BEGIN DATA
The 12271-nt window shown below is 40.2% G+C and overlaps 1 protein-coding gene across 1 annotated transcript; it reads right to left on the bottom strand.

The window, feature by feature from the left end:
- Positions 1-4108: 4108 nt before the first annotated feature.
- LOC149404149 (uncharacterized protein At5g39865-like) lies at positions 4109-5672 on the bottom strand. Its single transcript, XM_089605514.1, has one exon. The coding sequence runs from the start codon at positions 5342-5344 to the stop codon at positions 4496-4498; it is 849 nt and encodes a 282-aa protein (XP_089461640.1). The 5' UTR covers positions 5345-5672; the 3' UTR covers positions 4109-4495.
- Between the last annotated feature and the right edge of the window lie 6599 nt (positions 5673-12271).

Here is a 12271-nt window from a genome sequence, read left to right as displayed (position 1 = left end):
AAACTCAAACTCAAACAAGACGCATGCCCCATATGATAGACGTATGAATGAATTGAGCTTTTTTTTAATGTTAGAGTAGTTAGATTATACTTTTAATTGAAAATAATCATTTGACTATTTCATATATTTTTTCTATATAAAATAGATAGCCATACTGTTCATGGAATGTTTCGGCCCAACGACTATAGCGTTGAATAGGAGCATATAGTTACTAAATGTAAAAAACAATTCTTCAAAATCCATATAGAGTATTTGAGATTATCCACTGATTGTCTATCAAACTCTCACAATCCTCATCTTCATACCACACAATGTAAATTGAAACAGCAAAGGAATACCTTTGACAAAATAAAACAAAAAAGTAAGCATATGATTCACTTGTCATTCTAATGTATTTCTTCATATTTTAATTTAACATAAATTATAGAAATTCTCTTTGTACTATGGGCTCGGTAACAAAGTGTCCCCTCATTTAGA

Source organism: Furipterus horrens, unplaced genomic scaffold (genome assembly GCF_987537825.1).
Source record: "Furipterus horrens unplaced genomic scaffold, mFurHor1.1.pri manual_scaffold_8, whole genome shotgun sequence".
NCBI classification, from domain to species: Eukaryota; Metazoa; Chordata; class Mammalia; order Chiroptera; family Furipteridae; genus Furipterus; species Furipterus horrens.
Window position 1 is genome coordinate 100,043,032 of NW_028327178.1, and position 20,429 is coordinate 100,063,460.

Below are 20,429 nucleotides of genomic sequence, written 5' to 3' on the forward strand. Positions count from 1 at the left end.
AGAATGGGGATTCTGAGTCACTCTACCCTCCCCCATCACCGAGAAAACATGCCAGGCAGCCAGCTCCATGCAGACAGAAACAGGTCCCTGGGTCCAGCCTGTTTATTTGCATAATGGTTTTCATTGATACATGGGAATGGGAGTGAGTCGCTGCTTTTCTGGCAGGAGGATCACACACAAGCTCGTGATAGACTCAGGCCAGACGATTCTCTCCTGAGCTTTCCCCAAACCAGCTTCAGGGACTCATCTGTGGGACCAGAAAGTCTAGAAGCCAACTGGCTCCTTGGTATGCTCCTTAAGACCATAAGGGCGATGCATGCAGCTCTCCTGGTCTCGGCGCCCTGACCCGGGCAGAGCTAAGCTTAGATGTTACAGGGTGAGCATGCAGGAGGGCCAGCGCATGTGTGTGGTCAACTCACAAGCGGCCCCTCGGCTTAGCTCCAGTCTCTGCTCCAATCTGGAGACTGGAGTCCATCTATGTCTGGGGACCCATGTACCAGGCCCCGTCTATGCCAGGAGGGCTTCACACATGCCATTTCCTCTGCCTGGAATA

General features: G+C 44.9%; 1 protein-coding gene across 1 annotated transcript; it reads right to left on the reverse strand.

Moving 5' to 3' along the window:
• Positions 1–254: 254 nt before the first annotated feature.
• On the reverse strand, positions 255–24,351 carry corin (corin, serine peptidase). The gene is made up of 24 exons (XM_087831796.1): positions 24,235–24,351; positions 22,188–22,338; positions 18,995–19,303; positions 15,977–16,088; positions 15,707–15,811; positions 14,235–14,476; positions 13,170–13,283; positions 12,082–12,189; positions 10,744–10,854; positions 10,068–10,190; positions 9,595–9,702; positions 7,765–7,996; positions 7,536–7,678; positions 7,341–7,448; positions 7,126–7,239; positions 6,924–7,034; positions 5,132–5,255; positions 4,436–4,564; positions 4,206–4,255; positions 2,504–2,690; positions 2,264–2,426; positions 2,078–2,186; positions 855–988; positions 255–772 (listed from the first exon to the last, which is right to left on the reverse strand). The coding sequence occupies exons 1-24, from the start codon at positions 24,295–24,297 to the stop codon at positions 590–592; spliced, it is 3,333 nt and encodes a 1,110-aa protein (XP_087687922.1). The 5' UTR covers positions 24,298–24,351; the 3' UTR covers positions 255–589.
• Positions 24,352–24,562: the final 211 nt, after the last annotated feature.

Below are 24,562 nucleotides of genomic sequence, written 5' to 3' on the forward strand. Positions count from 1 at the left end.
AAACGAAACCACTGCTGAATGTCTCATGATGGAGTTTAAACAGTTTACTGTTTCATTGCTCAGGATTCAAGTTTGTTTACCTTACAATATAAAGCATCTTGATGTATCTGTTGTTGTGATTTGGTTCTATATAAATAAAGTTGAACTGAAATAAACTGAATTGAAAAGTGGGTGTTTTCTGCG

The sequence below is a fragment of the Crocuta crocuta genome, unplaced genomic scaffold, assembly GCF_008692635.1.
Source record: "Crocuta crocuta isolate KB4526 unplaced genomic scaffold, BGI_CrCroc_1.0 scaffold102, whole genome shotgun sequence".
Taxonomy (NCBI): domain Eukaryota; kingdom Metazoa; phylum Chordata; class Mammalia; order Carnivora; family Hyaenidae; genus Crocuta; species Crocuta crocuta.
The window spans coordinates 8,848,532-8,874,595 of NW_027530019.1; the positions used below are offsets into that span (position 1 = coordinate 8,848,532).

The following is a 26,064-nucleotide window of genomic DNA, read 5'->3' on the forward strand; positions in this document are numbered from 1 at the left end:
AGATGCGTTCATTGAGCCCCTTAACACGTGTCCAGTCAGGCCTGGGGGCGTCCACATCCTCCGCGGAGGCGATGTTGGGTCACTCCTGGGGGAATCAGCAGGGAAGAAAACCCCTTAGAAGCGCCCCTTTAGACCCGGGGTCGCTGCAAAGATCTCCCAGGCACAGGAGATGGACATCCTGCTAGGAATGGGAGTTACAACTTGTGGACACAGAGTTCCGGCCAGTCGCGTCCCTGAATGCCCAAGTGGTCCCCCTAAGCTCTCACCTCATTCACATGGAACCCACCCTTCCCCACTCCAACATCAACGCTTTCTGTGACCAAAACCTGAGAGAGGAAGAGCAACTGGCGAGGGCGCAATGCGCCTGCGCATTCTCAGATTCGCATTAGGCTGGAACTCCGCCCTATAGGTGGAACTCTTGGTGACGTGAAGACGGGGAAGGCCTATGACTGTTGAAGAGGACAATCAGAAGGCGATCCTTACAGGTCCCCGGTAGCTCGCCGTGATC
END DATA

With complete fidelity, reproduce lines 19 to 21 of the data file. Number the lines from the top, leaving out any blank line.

Below are 24,562 nucleotides of genomic sequence, written 5' to 3' on the forward strand. Positions count from 1 at the left end.
AAACGAAACCACTGCTGAATGTCTCATGATGGAGTTTAAACAGTTTACTGTTTCATTGCTCAGGATTCAAGTTTGTTTACCTTACAATATAAAGCATCTTGATGTATCTGTTGTTGTGATTTGGTTCTATATAAATAAAGTTGAACTGAAATAAACTGAATTGAAAAGTGGGTGTTTTCTGCG

The sequence below is a fragment of the Crocuta crocuta genome, unplaced genomic scaffold, assembly GCF_008692635.1.